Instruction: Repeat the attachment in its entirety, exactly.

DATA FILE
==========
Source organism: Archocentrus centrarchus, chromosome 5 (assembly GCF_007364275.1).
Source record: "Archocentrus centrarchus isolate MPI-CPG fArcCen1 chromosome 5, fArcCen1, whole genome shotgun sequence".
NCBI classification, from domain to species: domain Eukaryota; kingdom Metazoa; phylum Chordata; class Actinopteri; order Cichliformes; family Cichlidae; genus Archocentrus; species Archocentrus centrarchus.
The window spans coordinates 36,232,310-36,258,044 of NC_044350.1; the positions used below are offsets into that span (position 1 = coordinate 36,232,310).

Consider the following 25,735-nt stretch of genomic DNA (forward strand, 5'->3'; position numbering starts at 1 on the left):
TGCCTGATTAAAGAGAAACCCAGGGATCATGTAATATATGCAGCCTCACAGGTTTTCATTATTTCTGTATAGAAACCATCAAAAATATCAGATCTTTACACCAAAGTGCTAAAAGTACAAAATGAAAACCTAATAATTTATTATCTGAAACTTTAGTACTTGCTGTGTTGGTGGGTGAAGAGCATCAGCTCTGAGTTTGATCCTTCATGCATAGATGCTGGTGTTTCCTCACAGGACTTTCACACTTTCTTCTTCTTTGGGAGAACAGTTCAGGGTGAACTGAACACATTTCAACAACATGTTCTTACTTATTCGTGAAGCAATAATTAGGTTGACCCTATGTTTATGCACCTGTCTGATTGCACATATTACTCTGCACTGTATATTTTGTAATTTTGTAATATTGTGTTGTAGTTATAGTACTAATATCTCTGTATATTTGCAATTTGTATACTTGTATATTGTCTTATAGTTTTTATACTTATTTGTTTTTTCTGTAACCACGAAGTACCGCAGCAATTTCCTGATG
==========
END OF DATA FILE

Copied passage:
Source organism: Archocentrus centrarchus, chromosome 5 (assembly GCF_007364275.1).
Source record: "Archocentrus centrarchus isolate MPI-CPG fArcCen1 chromosome 5, fArcCen1, whole genome shotgun sequence".
NCBI classification, from domain to species: domain Eukaryota; kingdom Metazoa; phylum Chordata; class Actinopteri; order Cichliformes; family Cichlidae; genus Archocentrus; species Archocentrus centrarchus.
The window spans coordinates 36,232,310-36,258,044 of NC_044350.1; the positions used below are offsets into that span (position 1 = coordinate 36,232,310).

Consider the following 25,735-nt stretch of genomic DNA (forward strand, 5'->3'; position numbering starts at 1 on the left):
TGCCTGATTAAAGAGAAACCCAGGGATCATGTAATATATGCAGCCTCACAGGTTTTCATTATTTCTGTATAGAAACCATCAAAAATATCAGATCTTTACACCAAAGTGCTAAAAGTACAAAATGAAAACCTAATAATTTATTATCTGAAACTTTAGTACTTGCTGTGTTGGTGGGTGAAGAGCATCAGCTCTGAGTTTGATCCTTCATGCATAGATGCTGGTGTTTCCTCACAGGACTTTCACACTTTCTTCTTCTTTGGGAGAACAGTTCAGGGTGAACTGAACACATTTCAACAACATGTTCTTACTTATTCGTGAAGCAATAATTAGGTTGACCCTATGTTTATGCACCTGTCTGATTGCACATATTACTCTGCACTGTATATTTTGTAATTTTGTAATATTGTGTTGTAGTTATAGTACTAATATCTCTGTATATTTGCAATTTGTATACTTGTATATTGTCTTATAGTTTTTATACTTATTTGTTTTTTCTGTAACCACGAAGTACCGCAGCAATTTCCTGATG